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Estimating the fraction of ejecta travelling between velocity limits

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deltapants
#1
Nov7-13, 06:31 AM
P: 5
First of all,

THIS IS NOT HOMEWORK. It's related to my research.

And forgive me if this is rather elementary (sadly, I was something of an underachiever at school, which has left some gaps in my maths education that I've been working on since I returned to education) but I have a question about estimating the fraction of spalled impact ejecta that occupies a given velocity range. I have a reasonable estimate for the total number of particles ejected, and a minimum and maximum velocity (11.2 and 15).

I'm assuming that the ejecta follows a Gaussian distribution, and I'm assuming a variance of 1 and a mean of 13.1.

My question is - how would I actually integrate this, so I can estimate how many particles are travelling between 11.7 and 12.7 km/s?

I've been approaching the problem conceptually like I might with a QM problem, by considering the function as a probability distribution such that the integral between -∞ and +∞ = 1, except in this case it's between 11.2 and 15 as my limits. Does this make sense? How would I then go about integrating between the 11.7 and 12.7 limits? Do I set 11.2 = 0 and 15 = 1 or something?

Again, sorry if this is all very elementary, but some guidance would be appreciated!
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mfb
#2
Nov7-13, 08:41 AM
Mentor
P: 11,580
Ejecta where?
Gaussian distribution for the velocity in 3D, or for the speed?

A Gaussian distribution has no minimal and maximal values.
deltapants
#3
Nov7-13, 11:24 AM
P: 5
Hi, thanks for getting back to me.

Sorry, It's the speed distribution I'm interested in. And the ejecta is travelling through a vacuum.

I know the lower limit of the speed is 11.2 km/s, and the upper is 15. And I want to estimate what fraction of the total is travelling betweem around 11.7 and 12.7 km/s.

Is this easily doable? What do you mean the Gaussian doesn't have a min and max value? Does that mean I'm wrong to assume a Gaussian/normal distribution here?

Thanks in advance.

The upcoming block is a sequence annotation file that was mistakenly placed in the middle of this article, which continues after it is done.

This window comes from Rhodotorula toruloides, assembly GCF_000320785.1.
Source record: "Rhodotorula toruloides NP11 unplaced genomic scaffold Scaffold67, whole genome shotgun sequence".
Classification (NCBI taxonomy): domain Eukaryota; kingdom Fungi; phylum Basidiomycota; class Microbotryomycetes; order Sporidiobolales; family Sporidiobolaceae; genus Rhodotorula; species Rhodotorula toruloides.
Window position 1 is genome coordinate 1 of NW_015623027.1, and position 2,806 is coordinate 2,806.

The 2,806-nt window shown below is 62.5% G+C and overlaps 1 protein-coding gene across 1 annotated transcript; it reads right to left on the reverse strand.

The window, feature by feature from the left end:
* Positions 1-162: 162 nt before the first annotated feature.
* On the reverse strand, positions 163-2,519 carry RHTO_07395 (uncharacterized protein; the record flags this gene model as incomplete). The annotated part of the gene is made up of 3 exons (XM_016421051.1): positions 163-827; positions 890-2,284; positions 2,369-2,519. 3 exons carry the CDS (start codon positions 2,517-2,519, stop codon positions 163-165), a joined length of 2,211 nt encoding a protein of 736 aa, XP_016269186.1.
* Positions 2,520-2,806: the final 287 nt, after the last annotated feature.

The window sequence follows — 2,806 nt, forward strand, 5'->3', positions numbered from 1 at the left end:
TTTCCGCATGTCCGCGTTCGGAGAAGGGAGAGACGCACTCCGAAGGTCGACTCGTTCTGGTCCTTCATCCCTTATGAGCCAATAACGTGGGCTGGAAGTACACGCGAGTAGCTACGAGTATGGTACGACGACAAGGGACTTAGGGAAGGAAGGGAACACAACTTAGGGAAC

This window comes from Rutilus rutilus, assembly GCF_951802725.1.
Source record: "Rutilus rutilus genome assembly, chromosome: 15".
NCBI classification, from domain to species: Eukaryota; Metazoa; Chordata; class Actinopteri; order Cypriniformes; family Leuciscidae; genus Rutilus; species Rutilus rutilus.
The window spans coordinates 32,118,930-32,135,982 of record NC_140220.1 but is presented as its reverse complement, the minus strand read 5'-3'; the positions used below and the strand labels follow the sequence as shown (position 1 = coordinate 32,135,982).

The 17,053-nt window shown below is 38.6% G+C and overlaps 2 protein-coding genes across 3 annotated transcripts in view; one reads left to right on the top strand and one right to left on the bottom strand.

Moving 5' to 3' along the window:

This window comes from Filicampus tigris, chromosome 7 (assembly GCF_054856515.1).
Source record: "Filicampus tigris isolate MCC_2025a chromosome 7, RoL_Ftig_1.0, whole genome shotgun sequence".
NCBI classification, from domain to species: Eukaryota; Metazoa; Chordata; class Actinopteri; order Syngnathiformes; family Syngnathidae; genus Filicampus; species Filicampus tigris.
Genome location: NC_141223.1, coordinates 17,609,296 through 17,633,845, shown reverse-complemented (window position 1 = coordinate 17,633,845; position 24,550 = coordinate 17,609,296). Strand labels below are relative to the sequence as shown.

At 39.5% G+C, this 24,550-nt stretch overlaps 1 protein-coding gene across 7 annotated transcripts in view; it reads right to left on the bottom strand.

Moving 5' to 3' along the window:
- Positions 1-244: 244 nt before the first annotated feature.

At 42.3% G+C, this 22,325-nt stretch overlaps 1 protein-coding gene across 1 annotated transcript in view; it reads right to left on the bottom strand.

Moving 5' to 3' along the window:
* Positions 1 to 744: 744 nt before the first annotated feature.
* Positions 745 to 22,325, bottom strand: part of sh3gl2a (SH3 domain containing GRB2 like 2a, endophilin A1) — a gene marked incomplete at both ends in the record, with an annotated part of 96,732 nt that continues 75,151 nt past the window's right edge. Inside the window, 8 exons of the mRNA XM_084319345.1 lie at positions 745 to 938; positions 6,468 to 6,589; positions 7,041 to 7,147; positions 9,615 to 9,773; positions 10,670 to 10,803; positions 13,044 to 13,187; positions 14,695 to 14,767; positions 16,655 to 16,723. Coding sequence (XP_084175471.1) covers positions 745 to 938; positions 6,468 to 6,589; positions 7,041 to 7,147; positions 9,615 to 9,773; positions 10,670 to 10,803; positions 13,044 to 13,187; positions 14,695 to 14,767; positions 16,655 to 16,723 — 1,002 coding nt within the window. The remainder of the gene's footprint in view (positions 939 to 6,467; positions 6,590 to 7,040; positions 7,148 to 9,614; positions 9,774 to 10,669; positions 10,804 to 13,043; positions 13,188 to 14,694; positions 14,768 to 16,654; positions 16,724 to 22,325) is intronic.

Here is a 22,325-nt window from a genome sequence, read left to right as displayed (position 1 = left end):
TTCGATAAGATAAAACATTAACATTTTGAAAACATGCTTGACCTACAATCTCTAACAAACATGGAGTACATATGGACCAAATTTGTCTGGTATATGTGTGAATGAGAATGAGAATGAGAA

mfb
#4
Nov7-13, 11:42 AM
Mentor
P: 11,580
Estimating the fraction of ejecta travelling between velocity limits

I know the lower limit of the speed is 11.2 km/s, and the upper is 15. And I want to estimate what fraction of the total is travelling betweem around 11.7 and 12.7 km/s.
Well, you need some model for the velocity or speed distribution.
Is this easily doable?
Depending on the distribution, probably yes.

What do you mean the Gaussian doesn't have a min and max value?
What is unclear about "not having a min or max value"?

Does that mean I'm wrong to assume a Gaussian/normal distribution here?
Certainly. You could use a Gaussian distribution restricted to some range (like 11.2 to 15km/s). But then you still have to make clear what is distributed like that. The speed or the velocity (if yes, in which way)?
deltapants
#5
Nov7-13, 11:56 AM
P: 5
It's just the speed I need to be concerned with.

So, would I restrict the Gaussian as you suggested, by setting 10 km/s to equal 0 while 15 equals 1. Then integrate between 11.7 and 12.7?

Would a top hat distribution be appropriate perhaps? It really is an estimation - a high degree of accuracy is not necessary.
mfb
#6
Nov7-13, 11:58 AM
Mentor
P: 11,580
Then integrate between 11.7 and 12.7?
Yes, and integrate between 11.2 and 15 to get the normalization right.

Would a top hat distribution be appropriate perhaps?
I don't know your physical process, so I have no idea.
A symmetric speed distribution with a minimal and maximal value looks really unrealistic to me.
deltapants
#7
Nov7-13, 03:55 PM
P: 5
Ahh, so integrate between 11.2 and 15 first, to get a value that is normalised to 1... THEN integrate between 11.7 and 12.7 to obtain the fraction of that value that I'm looking for?

Thanks so much for your help!
mfb
#8
Nov8-13, 08:30 AM
Mentor
P: 11,580
Quote Quote by deltapants View Post
Ahh, so integrate between 11.2 and 15 first, to get a value that is normalised to 1... THEN integrate between 11.7 and 12.7 to obtain the fraction of that value that I'm looking for?
Right.
deltapants
#9
Nov8-13, 09:16 AM
P: 5
Perfect, thanks a lot for your help.


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